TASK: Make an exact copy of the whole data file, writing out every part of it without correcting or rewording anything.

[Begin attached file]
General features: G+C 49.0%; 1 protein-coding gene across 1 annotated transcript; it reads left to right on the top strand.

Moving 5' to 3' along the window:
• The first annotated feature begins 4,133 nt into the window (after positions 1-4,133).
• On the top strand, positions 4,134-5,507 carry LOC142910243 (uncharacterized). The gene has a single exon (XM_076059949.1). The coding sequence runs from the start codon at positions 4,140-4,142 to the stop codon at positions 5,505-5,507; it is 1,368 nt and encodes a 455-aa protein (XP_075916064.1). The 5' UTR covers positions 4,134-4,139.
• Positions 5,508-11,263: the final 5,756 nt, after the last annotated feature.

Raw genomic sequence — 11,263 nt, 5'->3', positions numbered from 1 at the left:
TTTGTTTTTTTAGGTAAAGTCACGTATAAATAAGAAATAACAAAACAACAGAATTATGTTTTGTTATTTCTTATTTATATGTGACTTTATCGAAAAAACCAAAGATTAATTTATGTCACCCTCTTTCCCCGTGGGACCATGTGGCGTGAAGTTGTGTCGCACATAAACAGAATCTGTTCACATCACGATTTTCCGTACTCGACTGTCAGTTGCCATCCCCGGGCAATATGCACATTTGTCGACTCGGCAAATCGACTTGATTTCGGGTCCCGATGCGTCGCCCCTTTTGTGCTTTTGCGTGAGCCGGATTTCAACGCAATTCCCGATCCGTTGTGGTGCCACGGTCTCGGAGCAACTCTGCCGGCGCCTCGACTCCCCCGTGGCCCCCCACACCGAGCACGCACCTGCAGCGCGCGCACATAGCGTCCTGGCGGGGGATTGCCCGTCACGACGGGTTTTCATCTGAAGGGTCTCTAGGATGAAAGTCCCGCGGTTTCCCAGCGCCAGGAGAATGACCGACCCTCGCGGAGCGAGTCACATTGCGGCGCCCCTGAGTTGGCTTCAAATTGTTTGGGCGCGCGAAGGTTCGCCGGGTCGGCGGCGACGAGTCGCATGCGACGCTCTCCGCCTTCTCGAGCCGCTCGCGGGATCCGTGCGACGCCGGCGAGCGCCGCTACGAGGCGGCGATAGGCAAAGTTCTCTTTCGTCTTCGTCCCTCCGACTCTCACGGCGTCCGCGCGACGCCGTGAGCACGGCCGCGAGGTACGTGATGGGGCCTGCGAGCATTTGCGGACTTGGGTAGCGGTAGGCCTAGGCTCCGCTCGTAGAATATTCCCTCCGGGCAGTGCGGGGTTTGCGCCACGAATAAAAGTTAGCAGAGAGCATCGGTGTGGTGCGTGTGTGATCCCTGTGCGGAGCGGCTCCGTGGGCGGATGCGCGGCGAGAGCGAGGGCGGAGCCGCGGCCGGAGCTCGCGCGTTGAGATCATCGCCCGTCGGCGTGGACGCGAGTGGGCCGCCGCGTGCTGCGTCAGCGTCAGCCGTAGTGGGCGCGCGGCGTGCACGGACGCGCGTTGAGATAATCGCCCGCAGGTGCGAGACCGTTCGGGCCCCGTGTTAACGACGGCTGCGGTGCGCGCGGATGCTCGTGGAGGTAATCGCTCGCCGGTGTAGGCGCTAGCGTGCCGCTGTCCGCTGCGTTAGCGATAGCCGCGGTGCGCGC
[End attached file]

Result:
General features: G+C 49.0%; 1 protein-coding gene across 1 annotated transcript; it reads left to right on the top strand.

Moving 5' to 3' along the window:
• The first annotated feature begins 4,133 nt into the window (after positions 1-4,133).
• On the top strand, positions 4,134-5,507 carry LOC142910243 (uncharacterized). The gene has a single exon (XM_076059949.1). The coding sequence runs from the start codon at positions 4,140-4,142 to the stop codon at positions 5,505-5,507; it is 1,368 nt and encodes a 455-aa protein (XP_075916064.1). The 5' UTR covers positions 4,134-4,139.
• Positions 5,508-11,263: the final 5,756 nt, after the last annotated feature.

Raw genomic sequence — 11,263 nt, 5'->3', positions numbered from 1 at the left:
TTTGTTTTTTTAGGTAAAGTCACGTATAAATAAGAAATAACAAAACAACAGAATTATGTTTTGTTATTTCTTATTTATATGTGACTTTATCGAAAAAACCAAAGATTAATTTATGTCACCCTCTTTCCCCGTGGGACCATGTGGCGTGAAGTTGTGTCGCACATAAACAGAATCTGTTCACATCACGATTTTCCGTACTCGACTGTCAGTTGCCATCCCCGGGCAATATGCACATTTGTCGACTCGGCAAATCGACTTGATTTCGGGTCCCGATGCGTCGCCCCTTTTGTGCTTTTGCGTGAGCCGGATTTCAACGCAATTCCCGATCCGTTGTGGTGCCACGGTCTCGGAGCAACTCTGCCGGCGCCTCGACTCCCCCGTGGCCCCCCACACCGAGCACGCACCTGCAGCGCGCGCACATAGCGTCCTGGCGGGGGATTGCCCGTCACGACGGGTTTTCATCTGAAGGGTCTCTAGGATGAAAGTCCCGCGGTTTCCCAGCGCCAGGAGAATGACCGACCCTCGCGGAGCGAGTCACATTGCGGCGCCCCTGAGTTGGCTTCAAATTGTTTGGGCGCGCGAAGGTTCGCCGGGTCGGCGGCGACGAGTCGCATGCGACGCTCTCCGCCTTCTCGAGCCGCTCGCGGGATCCGTGCGACGCCGGCGAGCGCCGCTACGAGGCGGCGATAGGCAAAGTTCTCTTTCGTCTTCGTCCCTCCGACTCTCACGGCGTCCGCGCGACGCCGTGAGCACGGCCGCGAGGTACGTGATGGGGCCTGCGAGCATTTGCGGACTTGGGTAGCGGTAGGCCTAGGCTCCGCTCGTAGAATATTCCCTCCGGGCAGTGCGGGGTTTGCGCCACGAATAAAAGTTAGCAGAGAGCATCGGTGTGGTGCGTGTGTGATCCCTGTGCGGAGCGGCTCCGTGGGCGGATGCGCGGCGAGAGCGAGGGCGGAGCCGCGGCCGGAGCTCGCGCGTTGAGATCATCGCCCGTCGGCGTGGACGCGAGTGGGCCGCCGCGTGCTGCGTCAGCGTCAGCCGTAGTGGGCGCGCGGCGTGCACGGACGCGCGTTGAGATAATCGCCCGCAGGTGCGAGACCGTTCGGGCCCCGTGTTAACGACGGCTGCGGTGCGCGCGGATGCTCGTGGAGGTAATCGCTCGCCGGTGTAGGCGCTAGCGTGCCGCTGTCCGCTGCGTTAGCGATAGCCGCGGTGCGCGC